A literature search was conducted up to April 2013. A total of 64 studies focusing on swimmers bone mass, structure and metabolism met the inclusion criteria and were included in the review.
It has been generally observed that swimmers present lower bone mineral density than athletes who practise high impact sports and similar values when compared to sedentary controls. However, swimmers have a higher bone turnover than controls resulting in a different structure which in turn results in higher resistance to fracture indexes. Nevertheless, swimming may become highly beneficial regarding bone mass in later stages of life.
Swimming does not seem to negatively affect bone mass, although it may not be one of the best sports to be practised in order to increase this parameter, due to the hypogravity and lack of impact characteristic of this sport. Most of the studies included in this review showed similar bone mineral density values in swimmers and sedentary controls. However, swimmers present a higher bone turnover than sedentary controls that may result in a stronger structure and consequently in a stronger bone.
To review the pathoanatomy, classification, and etiologies of lesions of the superior labrum and biceps anchor (SLAP lesions) and to discuss the clinical presentation, with emphasis on physical examination findings and current treatment recommendations.
We searched MEDLINE for English-language articles published from 1985 to 1999 using the key words “superior labral lesion,” “SLAP lesion,” “labral tear,” and “biceps tendon.” Additional information was obtained from cross- referencing pertinent articles and personal communications with experts in the field of shoulder arthroscopy.
The clinical presentation of superior labral lesions often includes a history of trauma or repetitive overuse in athletes associated with complaints of pain and clicking or popping in the shoulder. The diagnosis can be difficult, as clinical findings may overlap with those of acromioclavicular or rotator cuff problems and exist concomitantly with glenohumeral instability.
Superior labral lesions are a relatively newly defined cause of shoulder pain and disability. Knowledge about these lesions and a high index of suspicion are essential to identifying this important cause of shoulder pain. Superior labral lesions are usually confirmed and successfully managed arthroscopically.
shoulder arthroscopy; SLAP lesion; labral tear; biceps tendon
Although the overall injury rate in volleyball and beach volleyball is relatively low compared with other team sports, injuries do occur in a discipline specific pattern. Epidemiological research has revealed that volleyball athletes are, in general, at greatest risk of acute ankle injuries and overuse conditions of the knee and shoulder. This structured review discusses both the known and suspected risk factors and potential strategies for preventing the most common volleyball related injuries: ankle sprains, patellar tendinopathy, and shoulder overuse.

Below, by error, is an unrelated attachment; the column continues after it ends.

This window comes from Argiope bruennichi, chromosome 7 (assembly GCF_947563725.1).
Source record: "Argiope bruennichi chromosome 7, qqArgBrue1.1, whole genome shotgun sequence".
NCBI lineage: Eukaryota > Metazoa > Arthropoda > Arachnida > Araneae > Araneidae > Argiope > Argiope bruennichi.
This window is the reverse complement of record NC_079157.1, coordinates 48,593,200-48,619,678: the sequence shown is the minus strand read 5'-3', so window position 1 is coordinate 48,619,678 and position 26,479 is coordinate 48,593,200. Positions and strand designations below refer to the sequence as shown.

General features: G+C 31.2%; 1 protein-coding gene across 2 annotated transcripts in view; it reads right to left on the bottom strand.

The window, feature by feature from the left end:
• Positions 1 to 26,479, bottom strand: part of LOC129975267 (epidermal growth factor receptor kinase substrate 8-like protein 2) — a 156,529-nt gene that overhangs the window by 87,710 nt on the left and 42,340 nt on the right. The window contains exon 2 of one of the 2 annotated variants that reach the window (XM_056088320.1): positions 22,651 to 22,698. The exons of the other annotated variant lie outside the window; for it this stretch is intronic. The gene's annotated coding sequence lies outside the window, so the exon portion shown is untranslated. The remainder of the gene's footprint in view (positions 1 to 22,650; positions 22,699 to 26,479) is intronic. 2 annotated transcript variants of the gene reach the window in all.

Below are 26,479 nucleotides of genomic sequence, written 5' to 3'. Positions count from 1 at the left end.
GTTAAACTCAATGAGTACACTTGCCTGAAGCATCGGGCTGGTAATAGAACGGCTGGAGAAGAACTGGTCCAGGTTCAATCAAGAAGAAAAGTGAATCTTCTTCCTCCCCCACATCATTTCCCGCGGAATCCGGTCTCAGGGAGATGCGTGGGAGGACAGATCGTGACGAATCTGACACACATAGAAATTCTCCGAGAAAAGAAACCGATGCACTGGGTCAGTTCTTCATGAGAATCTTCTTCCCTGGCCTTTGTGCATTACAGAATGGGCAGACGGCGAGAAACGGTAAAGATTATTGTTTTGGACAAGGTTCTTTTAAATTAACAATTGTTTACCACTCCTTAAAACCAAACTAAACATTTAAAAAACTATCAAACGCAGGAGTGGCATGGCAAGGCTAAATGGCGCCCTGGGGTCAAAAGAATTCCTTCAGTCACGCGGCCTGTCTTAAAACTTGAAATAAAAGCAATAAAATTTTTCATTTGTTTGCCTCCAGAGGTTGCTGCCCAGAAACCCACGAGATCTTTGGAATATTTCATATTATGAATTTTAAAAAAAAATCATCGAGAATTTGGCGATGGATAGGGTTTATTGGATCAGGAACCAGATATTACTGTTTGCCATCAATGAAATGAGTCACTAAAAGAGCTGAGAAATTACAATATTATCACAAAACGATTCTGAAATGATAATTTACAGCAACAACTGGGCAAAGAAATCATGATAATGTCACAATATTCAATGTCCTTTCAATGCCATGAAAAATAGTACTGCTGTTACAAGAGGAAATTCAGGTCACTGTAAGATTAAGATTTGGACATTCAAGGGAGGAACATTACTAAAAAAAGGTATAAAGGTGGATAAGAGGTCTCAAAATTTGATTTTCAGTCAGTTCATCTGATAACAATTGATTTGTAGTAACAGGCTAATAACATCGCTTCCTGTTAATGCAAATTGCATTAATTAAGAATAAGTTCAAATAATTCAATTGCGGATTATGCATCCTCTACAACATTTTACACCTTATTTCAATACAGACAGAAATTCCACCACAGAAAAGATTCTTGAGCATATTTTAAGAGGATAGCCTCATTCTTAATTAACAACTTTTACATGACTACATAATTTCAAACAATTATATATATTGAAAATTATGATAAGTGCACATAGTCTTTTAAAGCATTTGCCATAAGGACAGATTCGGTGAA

ankle sprain; injury prevention; patellar tendinopathy; shoulder pain; volleyball
The increasingly popular sport of rock climbing is an activity which predisposes participants to overuse injuries. The unique physical demands associated with climbing, as well as a reported 33%-51% incidence of shoulder injuries in these athletes is suggestive of abnormalities in scapulohumeral biomechanics.
To examine the glenohumeral to scapulothoracic (GH:ST) ratio, as represented by end range static positions (ERSP) of the scapula and humerus, in a group of rock climbers and compare it to a group of non-climbers.
The GH:ST ratio of twenty-one experienced rock climbers was compared with 40 non-climbers using a bubble inclinometer to measure scapular upward rotation at the subjects' maximum glenohumeral elevation.
As represented by ERSP, rock climbers had a significantly greater GH:ST ratio than non-climbers. The mean ratio of climbers was 3.7:1 compared with non-climbers at 2.8:1. Scapulothoracic motion appeared to be the source of this difference.
Discussion and Conclusion
A possible explanation for this difference could be related to the extreme and prolonged positioning associated with rock climbing maneuvers that result in shoulder musculature imbalances in strength and flexibility.